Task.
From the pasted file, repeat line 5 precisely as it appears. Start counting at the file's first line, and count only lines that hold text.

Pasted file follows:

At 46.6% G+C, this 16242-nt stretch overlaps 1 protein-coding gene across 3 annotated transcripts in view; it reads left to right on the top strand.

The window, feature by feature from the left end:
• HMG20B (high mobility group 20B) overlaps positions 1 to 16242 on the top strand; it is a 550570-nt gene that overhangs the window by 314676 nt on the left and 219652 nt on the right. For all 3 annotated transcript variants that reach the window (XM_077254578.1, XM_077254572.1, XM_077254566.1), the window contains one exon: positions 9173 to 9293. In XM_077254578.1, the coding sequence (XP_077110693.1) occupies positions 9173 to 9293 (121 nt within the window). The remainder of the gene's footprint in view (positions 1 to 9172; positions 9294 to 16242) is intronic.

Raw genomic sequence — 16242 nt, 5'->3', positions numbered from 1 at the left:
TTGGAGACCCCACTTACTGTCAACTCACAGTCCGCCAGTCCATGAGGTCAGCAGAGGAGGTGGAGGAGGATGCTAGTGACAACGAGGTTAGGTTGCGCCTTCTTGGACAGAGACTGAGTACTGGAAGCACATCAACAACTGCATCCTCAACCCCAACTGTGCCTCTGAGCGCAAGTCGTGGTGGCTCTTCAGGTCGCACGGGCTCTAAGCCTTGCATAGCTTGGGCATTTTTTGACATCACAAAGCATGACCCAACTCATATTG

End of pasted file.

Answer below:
TTGGAGACCCCACTTACTGTCAACTCACAGTCCGCCAGTCCATGAGGTCAGCAGAGGAGGTGGAGGAGGATGCTAGTGACAACGAGGTTAGGTTGCGCCTTCTTGGACAGAGACTGAGTACTGGAAGCACATCAACAACTGCATCCTCAACCCCAACTGTGCCTCTGAGCGCAAGTCGTGGTGGCTCTTCAGGTCGCACGGGCTCTAAGCCTTGCATAGCTTGGGCATTTTTTGACATCACAAAGCATGACCCAACTCATATTG